The Alaska Marine Highway offers an informal, "do your own thing" type of vacation. Take your vehicle with you and cruise the inside passage to Alaska. The AMHS ferry system is operated by the Alaska Department of Highways. Ferries leave Bellingham, Washington, and stop at ports along the way. We traveled on the ferry in 2007 from Bellingham to Haines, Alaska.
Log onto their websites: www.akferry.org or www.dot.state.ak.us/amhs for information on ferry schedules, reservations and payment. The website has been updated and is user friendly. Reservations should be made as soon as possible in January.
Vehicles: Vehicles are charged by length. Check the website for charges for motorcycles, bicycles, or kayaks. Travelers need to arrive three hours ahead of the scheduled departure.
Cabins or "staterooms" are 2 or 4 berths, inside or outside, with or without bath facilities. They're comfortable, even though small. Don't expect a luxury liner, but the bunks are comfortable. You won't spend much time there anyway; it's nicer on the lounge decks with a 180 degree view of the coastline. There is no daily room service, but the beds were made up when we started and fresh linens are available on request. Towels and soap are provided. We didn't know what to expect, but had everything we needed.
Some travelers brought tents, pitched them on the deck and taped them down with duct tape. Tenters can weather it out inside if it rains. Travelers can also sleep on lounge chairs or on the deck with sleeping bags. Cabins are optional. There are public showers and also coin-operated lockers if you don't have a room.
There were only two times when the ferry was in open water, with no coast on the west (port) side. There was some pitching then. If you are susceptible to sea sickness bring Dramamine or just lay down for a couple hours.
Pets: Pets can stay in your vehicle or in an animal carrier, but must remain on the car deck. At least three times a day passengers can visit and exercise their pets. Pet owners are responsible for cleaning up after their pet and supplies are available for that. There is a small charge per animal, but no charge for service animals.
Meals: On the Malaspina hot meals, snacks, and beverages were served cafeteria style. Some vessels have full-service dining rooms. There are vending machines for food and beverages. The cafeteria food was tasty and cooked to order. Salmon, fish and chips, salads, hamburgers, and soups were all good and attractively served. Make arrangements ahead of time for special dietary needs. A microwave is available in the dining room if you want to bring your own food. The types of food to bring are limited because there is no available refrigeration for passengers. The staff in the dining area was very helpful to passengers with walkers or other needs. I was impressed with their courteous manner. A prominent sign declared "No tipping allowed."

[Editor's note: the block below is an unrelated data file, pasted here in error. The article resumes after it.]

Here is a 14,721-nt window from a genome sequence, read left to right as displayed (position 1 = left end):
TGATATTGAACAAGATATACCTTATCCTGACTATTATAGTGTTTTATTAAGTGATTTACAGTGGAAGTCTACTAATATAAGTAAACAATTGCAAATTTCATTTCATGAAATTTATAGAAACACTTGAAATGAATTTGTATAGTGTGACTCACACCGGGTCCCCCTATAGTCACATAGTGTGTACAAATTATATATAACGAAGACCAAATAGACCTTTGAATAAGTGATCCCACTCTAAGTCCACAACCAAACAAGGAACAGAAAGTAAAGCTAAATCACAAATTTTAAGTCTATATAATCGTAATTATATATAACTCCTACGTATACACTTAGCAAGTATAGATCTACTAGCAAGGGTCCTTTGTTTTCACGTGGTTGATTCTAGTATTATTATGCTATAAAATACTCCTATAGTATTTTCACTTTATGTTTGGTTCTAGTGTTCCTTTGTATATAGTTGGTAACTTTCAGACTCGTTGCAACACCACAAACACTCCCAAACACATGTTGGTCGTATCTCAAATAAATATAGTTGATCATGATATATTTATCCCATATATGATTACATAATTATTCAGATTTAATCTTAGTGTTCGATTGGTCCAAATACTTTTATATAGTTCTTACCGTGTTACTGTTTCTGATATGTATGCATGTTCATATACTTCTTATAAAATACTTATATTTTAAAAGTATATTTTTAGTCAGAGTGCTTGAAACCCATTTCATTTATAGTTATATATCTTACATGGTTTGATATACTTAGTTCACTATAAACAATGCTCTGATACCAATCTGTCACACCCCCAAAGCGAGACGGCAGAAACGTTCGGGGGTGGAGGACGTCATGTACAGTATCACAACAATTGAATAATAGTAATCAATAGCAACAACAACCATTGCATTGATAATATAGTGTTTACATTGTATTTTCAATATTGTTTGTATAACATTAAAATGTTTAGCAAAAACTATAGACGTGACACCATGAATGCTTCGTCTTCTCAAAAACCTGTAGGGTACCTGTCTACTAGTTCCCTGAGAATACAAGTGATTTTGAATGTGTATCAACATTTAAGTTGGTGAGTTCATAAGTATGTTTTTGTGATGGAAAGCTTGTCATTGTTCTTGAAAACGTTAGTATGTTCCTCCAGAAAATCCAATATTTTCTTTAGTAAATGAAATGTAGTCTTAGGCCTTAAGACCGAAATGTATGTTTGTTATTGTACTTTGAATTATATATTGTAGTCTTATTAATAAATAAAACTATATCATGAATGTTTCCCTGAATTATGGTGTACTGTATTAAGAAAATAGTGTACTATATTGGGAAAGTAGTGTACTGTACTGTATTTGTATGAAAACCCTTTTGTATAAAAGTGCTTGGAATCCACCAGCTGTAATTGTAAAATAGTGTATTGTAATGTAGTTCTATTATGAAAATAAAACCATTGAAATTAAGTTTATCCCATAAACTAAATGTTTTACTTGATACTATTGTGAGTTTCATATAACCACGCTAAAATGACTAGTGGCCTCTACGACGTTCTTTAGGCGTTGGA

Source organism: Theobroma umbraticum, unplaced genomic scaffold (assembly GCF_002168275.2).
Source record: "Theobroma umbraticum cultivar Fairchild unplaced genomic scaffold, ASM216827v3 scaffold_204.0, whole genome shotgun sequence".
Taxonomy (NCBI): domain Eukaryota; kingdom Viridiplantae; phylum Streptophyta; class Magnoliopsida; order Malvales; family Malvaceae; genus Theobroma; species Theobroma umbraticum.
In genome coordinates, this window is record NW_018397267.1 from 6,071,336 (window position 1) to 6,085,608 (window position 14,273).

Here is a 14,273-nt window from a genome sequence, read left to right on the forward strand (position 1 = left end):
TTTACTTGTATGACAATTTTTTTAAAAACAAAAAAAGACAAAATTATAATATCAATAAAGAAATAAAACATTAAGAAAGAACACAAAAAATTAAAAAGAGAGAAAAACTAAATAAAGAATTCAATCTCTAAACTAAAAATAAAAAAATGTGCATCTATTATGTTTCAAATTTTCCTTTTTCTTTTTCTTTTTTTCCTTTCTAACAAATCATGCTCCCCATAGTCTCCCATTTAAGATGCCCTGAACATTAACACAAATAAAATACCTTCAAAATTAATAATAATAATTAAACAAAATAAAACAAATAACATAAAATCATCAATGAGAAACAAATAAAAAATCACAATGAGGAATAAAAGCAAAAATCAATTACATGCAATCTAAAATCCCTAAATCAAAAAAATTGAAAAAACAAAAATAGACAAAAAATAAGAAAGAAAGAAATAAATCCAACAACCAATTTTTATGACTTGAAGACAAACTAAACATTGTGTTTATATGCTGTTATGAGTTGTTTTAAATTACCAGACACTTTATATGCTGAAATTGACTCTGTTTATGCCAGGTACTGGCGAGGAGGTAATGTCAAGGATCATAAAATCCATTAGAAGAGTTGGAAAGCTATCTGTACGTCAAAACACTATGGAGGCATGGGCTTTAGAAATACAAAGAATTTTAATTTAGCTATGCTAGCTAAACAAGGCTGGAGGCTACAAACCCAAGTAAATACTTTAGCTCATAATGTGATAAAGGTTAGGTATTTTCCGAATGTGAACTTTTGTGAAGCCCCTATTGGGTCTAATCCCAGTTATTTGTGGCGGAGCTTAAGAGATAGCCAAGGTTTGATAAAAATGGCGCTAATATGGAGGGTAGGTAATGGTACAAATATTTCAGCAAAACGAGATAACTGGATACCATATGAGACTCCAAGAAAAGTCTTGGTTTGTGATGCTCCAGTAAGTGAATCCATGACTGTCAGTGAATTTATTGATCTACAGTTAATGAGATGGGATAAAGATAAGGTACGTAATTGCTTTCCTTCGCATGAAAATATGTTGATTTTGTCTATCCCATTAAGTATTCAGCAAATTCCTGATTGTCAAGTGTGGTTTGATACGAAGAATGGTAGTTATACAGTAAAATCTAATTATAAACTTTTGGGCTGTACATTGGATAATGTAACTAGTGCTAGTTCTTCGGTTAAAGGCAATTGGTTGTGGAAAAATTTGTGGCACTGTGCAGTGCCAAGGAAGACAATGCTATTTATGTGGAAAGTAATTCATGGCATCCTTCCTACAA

Alcohol is served on some ferries, but can only be consumed in the dining area or in private rooms. Announcements were made that any liquor found outside the accepted areas would be put off at the next port . . . along with the passenger. The ferry personnel were serious about this and our vessel turned around in a narrow channel with great difficulty to put off a passenger who was drunk and rude.
Smoking is allowed on the outside deck. The outside deck was also popular for walking. Watch for orca whales. If the captain spotted an orca, he would announce over the loudspeaker: "There's an orca breaching on the port side." Also look for porpoises and seals.
Entertainment: The ferry system doesn't provide very much entertainment, but a Forest Service ranger traveled with us to answer questions and hand out information about local animals and plants. A large map showed our progress through the inside passage. Ranger Brett gave talks throughout the day about the areas we were passing through, especially the Tongass National Forest. A small movie room (maybe 30 people capacity) showed documentary movies about Alaska and two movies: Wild Hogs and Little Miss Sunshine. Take things to do such as books, magazines, and crafts. The Malaspina had a small toddler play area, a video game arcade, computer room, gift shop and movies for children. Wireless is available.
The AMHS is dedicated to providing services to persons with disabilities. There were some wheelchair accessible rooms, an elevator, and helpful ferry personnel. In Sitka the ferry had a van with a wheelchair lift to help passengers out for an optional bus tour.
We had a longer stop in Ketchikan. Take the bus out to Totem Bight and then back to town. The buses run often and we had plenty of time to get back to the ferry. There are taxis, but the bus is cheaper and easy to use.
Passports: The AMHS only travels between US ports, so proof of birth place is all that is needed. You will need a passport if you are leaving the ferry and planning to travel through Canada. Refer to the AMHS website for the latest information. It is updated regularly on passport information, schedules and details of what is available on each ferry.